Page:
Military Medicine and Medical Research as a Source of Inspiration and Innovation to Solve National Security and Health Challenges in the 21st Century

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Nanak S. Dhillon
Nayeon Jeon
Umut A. Gurkan
Anirban Sen Gupta
Robert A. Bonomo
Lawrence F. Drummy
Mei Zhang
Mark R. Chance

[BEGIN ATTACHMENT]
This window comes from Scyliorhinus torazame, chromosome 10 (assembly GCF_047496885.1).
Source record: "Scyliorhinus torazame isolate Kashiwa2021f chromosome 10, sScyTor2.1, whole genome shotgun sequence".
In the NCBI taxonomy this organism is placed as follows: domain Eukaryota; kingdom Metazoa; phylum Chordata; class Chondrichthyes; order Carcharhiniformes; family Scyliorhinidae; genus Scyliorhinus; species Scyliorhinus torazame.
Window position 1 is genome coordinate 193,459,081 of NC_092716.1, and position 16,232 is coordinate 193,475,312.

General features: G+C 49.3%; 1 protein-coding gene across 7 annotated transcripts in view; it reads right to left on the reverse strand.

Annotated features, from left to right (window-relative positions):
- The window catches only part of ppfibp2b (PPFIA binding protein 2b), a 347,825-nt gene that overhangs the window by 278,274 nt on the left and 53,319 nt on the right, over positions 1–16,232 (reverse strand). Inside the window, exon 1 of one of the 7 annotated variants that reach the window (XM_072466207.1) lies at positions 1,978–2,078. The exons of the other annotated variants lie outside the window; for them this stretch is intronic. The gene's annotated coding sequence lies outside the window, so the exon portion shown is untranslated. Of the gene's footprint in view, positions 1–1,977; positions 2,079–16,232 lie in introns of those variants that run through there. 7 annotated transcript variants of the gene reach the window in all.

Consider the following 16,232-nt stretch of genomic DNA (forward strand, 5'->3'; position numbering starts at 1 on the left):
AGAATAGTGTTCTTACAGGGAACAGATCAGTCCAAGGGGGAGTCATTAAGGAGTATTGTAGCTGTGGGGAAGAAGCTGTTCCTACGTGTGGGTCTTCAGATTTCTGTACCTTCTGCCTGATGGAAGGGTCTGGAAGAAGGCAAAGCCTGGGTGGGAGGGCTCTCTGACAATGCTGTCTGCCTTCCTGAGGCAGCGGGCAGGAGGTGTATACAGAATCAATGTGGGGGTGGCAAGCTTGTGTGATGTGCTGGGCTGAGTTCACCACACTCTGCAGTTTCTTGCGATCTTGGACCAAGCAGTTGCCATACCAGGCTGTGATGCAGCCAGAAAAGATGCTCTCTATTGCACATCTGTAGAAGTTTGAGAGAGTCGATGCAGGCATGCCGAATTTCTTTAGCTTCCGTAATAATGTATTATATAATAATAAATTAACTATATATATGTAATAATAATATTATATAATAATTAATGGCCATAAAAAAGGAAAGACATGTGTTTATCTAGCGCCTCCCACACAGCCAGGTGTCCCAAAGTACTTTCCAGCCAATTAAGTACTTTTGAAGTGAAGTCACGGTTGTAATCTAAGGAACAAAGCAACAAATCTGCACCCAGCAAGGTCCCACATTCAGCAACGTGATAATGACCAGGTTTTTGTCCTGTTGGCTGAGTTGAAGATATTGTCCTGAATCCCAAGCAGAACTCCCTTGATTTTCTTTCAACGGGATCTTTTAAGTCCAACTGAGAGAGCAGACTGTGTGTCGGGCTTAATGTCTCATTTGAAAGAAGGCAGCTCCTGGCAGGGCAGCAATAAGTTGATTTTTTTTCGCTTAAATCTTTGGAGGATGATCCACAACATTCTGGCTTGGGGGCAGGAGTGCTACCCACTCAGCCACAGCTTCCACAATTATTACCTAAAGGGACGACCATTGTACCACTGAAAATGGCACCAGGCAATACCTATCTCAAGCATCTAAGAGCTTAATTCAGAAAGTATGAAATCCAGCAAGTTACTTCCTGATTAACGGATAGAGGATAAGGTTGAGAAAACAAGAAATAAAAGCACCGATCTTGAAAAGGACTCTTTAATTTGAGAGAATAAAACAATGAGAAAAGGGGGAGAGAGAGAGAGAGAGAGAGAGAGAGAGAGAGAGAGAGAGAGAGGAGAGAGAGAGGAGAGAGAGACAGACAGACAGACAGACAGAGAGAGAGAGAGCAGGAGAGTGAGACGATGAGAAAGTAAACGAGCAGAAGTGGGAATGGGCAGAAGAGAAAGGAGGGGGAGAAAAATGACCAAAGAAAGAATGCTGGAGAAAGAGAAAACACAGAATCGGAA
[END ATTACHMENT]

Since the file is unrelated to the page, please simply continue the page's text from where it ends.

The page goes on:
The history of military medicine and research is rife with examples of novel treatments and new approaches to heal and cure soldiers and others impacted by war’s devastation. In the 21st century, new threats, like climate change, are combined with traditional threats, like geopolitical conflict, to create novel challenges for our strategic interests. Extreme and inaccessible environments provide heightened risks for warfighter exposure to dangerous bacteria, viruses, and fungi, as well as exposure to toxic substances and extremes of temperature, pressure, or both providing threats to performance and eroding resilience. Back home, caring for our veterans is also a healthcare priority, and the diseases of veterans increasingly overlap with the health needs of an aging society. These trends of climate change, politics, and demographics suggest performance evaluation and resilience planning and response are critical to assuring both warfighter performance and societal health. The Cleveland ecosystem, comprising several hospitals, a leading University, and one of the nation’s larger Veteran’s Health Administration systems, is ideal for incubating and understanding the response to these challenges. In this review, we explore the interconnections of collaborations between Defense agencies, particularly Air Force and Army and academic medical center-based investigators to drive responses to the national health security challenges facing the United States and the world. 


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